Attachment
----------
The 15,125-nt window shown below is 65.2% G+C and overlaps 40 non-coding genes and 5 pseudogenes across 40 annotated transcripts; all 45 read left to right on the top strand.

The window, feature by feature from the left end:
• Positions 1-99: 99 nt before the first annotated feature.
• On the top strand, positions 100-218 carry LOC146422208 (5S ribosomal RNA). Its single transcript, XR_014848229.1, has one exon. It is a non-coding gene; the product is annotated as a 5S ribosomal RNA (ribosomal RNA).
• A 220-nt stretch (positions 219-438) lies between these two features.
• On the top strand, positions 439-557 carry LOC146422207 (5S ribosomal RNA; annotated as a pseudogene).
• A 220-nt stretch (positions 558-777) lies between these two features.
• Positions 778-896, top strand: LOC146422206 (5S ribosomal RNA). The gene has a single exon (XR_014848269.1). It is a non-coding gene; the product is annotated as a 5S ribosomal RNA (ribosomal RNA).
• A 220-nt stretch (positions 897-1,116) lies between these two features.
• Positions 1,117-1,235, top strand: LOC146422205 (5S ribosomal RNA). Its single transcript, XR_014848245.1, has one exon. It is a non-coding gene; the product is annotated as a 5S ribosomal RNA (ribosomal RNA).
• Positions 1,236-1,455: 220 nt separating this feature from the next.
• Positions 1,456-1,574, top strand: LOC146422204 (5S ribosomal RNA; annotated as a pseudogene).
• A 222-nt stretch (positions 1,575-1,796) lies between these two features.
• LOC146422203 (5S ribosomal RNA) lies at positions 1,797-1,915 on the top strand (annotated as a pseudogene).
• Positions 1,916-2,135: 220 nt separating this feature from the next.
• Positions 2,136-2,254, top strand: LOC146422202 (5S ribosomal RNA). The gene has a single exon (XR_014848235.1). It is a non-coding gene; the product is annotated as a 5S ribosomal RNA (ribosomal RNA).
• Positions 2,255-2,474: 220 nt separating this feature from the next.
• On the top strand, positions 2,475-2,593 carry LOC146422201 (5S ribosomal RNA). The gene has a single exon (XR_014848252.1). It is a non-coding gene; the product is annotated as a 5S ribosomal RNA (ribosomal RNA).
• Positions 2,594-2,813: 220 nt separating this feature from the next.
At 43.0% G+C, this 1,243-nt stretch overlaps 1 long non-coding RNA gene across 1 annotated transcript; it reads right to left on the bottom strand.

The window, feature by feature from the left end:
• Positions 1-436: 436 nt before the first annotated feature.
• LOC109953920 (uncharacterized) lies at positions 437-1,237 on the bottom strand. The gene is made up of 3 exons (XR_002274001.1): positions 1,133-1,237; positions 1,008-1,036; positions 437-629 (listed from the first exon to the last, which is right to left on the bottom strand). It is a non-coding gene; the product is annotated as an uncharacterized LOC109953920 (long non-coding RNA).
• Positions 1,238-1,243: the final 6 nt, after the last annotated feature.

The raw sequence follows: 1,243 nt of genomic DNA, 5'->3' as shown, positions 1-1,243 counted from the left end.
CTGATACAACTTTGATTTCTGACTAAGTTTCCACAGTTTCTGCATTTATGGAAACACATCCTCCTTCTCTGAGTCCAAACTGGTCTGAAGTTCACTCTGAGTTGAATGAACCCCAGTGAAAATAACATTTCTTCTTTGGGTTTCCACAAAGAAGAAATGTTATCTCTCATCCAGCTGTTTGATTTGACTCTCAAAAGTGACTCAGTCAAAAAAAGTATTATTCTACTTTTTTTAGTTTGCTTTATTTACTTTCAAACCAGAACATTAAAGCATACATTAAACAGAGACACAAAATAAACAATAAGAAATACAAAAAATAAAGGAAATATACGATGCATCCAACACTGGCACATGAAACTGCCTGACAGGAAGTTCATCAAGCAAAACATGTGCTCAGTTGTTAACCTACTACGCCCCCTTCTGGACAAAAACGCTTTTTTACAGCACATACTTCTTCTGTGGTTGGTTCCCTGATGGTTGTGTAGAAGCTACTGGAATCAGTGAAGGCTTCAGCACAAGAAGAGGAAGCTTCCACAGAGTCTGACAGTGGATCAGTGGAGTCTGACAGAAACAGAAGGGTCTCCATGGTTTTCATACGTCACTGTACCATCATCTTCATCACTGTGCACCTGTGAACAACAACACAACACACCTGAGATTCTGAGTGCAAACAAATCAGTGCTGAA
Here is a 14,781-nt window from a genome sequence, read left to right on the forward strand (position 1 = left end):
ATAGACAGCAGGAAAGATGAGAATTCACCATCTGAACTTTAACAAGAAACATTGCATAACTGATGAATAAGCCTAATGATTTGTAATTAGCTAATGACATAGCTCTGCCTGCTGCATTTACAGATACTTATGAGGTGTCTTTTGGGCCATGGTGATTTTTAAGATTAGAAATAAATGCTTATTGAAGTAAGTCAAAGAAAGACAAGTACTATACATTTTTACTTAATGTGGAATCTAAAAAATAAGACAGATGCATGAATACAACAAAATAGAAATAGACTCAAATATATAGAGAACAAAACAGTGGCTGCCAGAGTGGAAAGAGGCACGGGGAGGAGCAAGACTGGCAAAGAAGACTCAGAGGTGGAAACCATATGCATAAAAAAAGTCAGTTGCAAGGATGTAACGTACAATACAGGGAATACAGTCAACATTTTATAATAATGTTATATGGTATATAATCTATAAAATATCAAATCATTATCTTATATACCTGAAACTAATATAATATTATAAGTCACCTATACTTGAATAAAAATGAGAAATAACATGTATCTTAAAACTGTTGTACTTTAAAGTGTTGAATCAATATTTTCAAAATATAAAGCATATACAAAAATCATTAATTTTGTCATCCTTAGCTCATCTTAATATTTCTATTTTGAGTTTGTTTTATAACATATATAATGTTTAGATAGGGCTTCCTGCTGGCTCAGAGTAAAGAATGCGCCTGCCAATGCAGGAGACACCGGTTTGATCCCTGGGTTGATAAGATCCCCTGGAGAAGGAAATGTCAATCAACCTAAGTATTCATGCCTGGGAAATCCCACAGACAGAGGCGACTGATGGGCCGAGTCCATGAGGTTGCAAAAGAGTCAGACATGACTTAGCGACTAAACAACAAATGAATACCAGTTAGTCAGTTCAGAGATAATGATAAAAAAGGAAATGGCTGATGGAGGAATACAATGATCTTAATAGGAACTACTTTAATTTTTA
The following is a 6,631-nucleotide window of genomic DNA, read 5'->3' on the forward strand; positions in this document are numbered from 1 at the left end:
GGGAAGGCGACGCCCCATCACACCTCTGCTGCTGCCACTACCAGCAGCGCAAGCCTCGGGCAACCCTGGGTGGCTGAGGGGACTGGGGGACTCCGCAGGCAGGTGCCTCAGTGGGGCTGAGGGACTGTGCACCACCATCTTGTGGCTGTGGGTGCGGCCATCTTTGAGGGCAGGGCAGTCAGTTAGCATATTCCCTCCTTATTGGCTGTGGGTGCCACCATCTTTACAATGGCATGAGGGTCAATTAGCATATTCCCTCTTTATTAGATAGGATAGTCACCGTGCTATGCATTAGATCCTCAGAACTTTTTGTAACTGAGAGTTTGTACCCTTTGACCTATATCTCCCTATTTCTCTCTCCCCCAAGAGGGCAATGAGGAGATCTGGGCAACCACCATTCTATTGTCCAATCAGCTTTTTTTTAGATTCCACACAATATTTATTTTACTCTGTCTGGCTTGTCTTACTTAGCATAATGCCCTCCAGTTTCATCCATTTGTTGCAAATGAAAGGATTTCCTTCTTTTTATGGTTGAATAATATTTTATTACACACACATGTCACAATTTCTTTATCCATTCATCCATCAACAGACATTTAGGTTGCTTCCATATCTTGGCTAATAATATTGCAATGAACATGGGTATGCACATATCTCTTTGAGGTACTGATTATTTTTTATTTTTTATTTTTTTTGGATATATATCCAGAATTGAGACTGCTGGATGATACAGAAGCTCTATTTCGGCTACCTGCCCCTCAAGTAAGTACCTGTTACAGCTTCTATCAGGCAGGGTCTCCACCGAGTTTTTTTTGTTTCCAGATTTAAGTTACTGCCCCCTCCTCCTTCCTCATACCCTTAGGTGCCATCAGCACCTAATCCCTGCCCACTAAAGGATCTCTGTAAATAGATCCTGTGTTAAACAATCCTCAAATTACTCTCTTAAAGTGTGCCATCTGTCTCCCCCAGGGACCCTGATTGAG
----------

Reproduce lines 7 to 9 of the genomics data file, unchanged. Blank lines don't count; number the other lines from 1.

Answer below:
• A 220-nt stretch (positions 558-777) lies between these two features.
• Positions 778-896, top strand: LOC146422206 (5S ribosomal RNA). The gene has a single exon (XR_014848269.1). It is a non-coding gene; the product is annotated as a 5S ribosomal RNA (ribosomal RNA).
• A 220-nt stretch (positions 897-1,116) lies between these two features.